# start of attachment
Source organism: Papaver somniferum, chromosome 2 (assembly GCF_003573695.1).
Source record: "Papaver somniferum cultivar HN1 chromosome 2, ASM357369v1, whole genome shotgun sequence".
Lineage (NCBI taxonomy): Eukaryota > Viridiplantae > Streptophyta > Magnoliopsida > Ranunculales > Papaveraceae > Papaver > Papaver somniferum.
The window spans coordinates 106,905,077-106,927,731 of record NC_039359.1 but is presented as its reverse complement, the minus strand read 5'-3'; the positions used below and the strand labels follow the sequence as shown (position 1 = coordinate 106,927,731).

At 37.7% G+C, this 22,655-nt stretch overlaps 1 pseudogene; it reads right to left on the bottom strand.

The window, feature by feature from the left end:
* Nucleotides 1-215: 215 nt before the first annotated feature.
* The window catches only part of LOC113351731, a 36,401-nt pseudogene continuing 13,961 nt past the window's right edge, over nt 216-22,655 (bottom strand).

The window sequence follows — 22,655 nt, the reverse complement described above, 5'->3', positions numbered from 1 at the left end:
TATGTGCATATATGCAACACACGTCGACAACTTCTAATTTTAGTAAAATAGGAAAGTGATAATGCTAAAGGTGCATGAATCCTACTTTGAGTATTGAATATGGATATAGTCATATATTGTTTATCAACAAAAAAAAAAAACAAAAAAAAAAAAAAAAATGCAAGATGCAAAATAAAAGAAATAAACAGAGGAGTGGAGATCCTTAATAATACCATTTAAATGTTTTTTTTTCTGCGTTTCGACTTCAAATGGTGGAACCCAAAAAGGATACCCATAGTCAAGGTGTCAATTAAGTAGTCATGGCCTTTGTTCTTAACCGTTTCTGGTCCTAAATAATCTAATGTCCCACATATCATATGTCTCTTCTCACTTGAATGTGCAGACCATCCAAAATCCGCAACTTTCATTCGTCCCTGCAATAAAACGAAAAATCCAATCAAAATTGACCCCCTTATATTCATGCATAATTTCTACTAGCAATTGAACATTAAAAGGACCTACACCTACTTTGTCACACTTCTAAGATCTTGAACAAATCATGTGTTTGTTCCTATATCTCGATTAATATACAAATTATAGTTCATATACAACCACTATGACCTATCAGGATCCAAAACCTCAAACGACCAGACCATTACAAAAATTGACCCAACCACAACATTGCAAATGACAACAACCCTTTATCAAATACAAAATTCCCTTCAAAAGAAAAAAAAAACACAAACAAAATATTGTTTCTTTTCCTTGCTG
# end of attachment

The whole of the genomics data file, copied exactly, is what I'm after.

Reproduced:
Source organism: Papaver somniferum, chromosome 2 (assembly GCF_003573695.1).
Source record: "Papaver somniferum cultivar HN1 chromosome 2, ASM357369v1, whole genome shotgun sequence".
Lineage (NCBI taxonomy): Eukaryota > Viridiplantae > Streptophyta > Magnoliopsida > Ranunculales > Papaveraceae > Papaver > Papaver somniferum.
The window spans coordinates 106,905,077-106,927,731 of record NC_039359.1 but is presented as its reverse complement, the minus strand read 5'-3'; the positions used below and the strand labels follow the sequence as shown (position 1 = coordinate 106,927,731).

At 37.7% G+C, this 22,655-nt stretch overlaps 1 pseudogene; it reads right to left on the bottom strand.

The window, feature by feature from the left end:
* Nucleotides 1-215: 215 nt before the first annotated feature.
* The window catches only part of LOC113351731, a 36,401-nt pseudogene continuing 13,961 nt past the window's right edge, over nt 216-22,655 (bottom strand).

The window sequence follows — 22,655 nt, the reverse complement described above, 5'->3', positions numbered from 1 at the left end:
TATGTGCATATATGCAACACACGTCGACAACTTCTAATTTTAGTAAAATAGGAAAGTGATAATGCTAAAGGTGCATGAATCCTACTTTGAGTATTGAATATGGATATAGTCATATATTGTTTATCAACAAAAAAAAAAAACAAAAAAAAAAAAAAAAATGCAAGATGCAAAATAAAAGAAATAAACAGAGGAGTGGAGATCCTTAATAATACCATTTAAATGTTTTTTTTTCTGCGTTTCGACTTCAAATGGTGGAACCCAAAAAGGATACCCATAGTCAAGGTGTCAATTAAGTAGTCATGGCCTTTGTTCTTAACCGTTTCTGGTCCTAAATAATCTAATGTCCCACATATCATATGTCTCTTCTCACTTGAATGTGCAGACCATCCAAAATCCGCAACTTTCATTCGTCCCTGCAATAAAACGAAAAATCCAATCAAAATTGACCCCCTTATATTCATGCATAATTTCTACTAGCAATTGAACATTAAAAGGACCTACACCTACTTTGTCACACTTCTAAGATCTTGAACAAATCATGTGTTTGTTCCTATATCTCGATTAATATACAAATTATAGTTCATATACAACCACTATGACCTATCAGGATCCAAAACCTCAAACGACCAGACCATTACAAAAATTGACCCAACCACAACATTGCAAATGACAACAACCCTTTATCAAATACAAAATTCCCTTCAAAAGAAAAAAAAAACACAAACAAAATATTGTTTCTTTTCCTTGCTG